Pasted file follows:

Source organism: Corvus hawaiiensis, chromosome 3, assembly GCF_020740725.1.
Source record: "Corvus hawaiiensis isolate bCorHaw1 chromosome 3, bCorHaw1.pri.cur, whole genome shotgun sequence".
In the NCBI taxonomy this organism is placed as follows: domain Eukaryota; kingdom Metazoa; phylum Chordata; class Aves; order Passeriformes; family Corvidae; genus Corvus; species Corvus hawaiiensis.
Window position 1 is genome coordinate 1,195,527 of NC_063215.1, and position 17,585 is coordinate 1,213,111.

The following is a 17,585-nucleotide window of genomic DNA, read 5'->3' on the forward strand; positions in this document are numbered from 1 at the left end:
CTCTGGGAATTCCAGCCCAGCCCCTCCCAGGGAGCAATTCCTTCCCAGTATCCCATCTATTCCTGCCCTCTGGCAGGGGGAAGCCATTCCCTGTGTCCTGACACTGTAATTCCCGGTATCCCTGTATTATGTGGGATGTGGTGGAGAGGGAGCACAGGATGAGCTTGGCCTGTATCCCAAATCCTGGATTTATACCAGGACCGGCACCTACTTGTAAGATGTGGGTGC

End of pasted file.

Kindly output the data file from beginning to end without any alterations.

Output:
Source organism: Corvus hawaiiensis, chromosome 3, assembly GCF_020740725.1.
Source record: "Corvus hawaiiensis isolate bCorHaw1 chromosome 3, bCorHaw1.pri.cur, whole genome shotgun sequence".
In the NCBI taxonomy this organism is placed as follows: domain Eukaryota; kingdom Metazoa; phylum Chordata; class Aves; order Passeriformes; family Corvidae; genus Corvus; species Corvus hawaiiensis.
Window position 1 is genome coordinate 1,195,527 of NC_063215.1, and position 17,585 is coordinate 1,213,111.

The following is a 17,585-nucleotide window of genomic DNA, read 5'->3' on the forward strand; positions in this document are numbered from 1 at the left end:
CTCTGGGAATTCCAGCCCAGCCCCTCCCAGGGAGCAATTCCTTCCCAGTATCCCATCTATTCCTGCCCTCTGGCAGGGGGAAGCCATTCCCTGTGTCCTGACACTGTAATTCCCGGTATCCCTGTATTATGTGGGATGTGGTGGAGAGGGAGCACAGGATGAGCTTGGCCTGTATCCCAAATCCTGGATTTATACCAGGACCGGCACCTACTTGTAAGATGTGGGTGC